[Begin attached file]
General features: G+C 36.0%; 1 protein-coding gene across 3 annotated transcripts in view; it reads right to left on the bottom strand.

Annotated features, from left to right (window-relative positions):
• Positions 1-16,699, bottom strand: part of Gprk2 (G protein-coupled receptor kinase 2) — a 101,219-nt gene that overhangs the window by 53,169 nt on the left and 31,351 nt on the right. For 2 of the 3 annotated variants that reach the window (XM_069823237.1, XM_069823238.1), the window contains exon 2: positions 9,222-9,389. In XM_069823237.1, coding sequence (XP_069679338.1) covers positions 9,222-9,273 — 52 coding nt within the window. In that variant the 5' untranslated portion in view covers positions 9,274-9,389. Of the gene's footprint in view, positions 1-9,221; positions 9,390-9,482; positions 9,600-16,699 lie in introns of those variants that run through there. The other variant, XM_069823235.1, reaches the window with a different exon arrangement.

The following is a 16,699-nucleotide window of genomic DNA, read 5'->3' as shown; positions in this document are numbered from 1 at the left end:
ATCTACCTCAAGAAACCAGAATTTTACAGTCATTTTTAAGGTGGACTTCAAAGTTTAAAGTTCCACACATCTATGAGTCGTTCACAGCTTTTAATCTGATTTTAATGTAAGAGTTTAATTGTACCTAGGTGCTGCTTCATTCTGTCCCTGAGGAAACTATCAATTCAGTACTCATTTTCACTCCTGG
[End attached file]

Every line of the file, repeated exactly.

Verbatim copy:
General features: G+C 36.0%; 1 protein-coding gene across 3 annotated transcripts in view; it reads right to left on the bottom strand.

Annotated features, from left to right (window-relative positions):
• Positions 1-16,699, bottom strand: part of Gprk2 (G protein-coupled receptor kinase 2) — a 101,219-nt gene that overhangs the window by 53,169 nt on the left and 31,351 nt on the right. For 2 of the 3 annotated variants that reach the window (XM_069823237.1, XM_069823238.1), the window contains exon 2: positions 9,222-9,389. In XM_069823237.1, coding sequence (XP_069679338.1) covers positions 9,222-9,273 — 52 coding nt within the window. In that variant the 5' untranslated portion in view covers positions 9,274-9,389. Of the gene's footprint in view, positions 1-9,221; positions 9,390-9,482; positions 9,600-16,699 lie in introns of those variants that run through there. The other variant, XM_069823235.1, reaches the window with a different exon arrangement.

The following is a 16,699-nucleotide window of genomic DNA, read 5'->3' as shown; positions in this document are numbered from 1 at the left end:
ATCTACCTCAAGAAACCAGAATTTTACAGTCATTTTTAAGGTGGACTTCAAAGTTTAAAGTTCCACACATCTATGAGTCGTTCACAGCTTTTAATCTGATTTTAATGTAAGAGTTTAATTGTACCTAGGTGCTGCTTCATTCTGTCCCTGAGGAAACTATCAATTCAGTACTCATTTTCACTCCTGG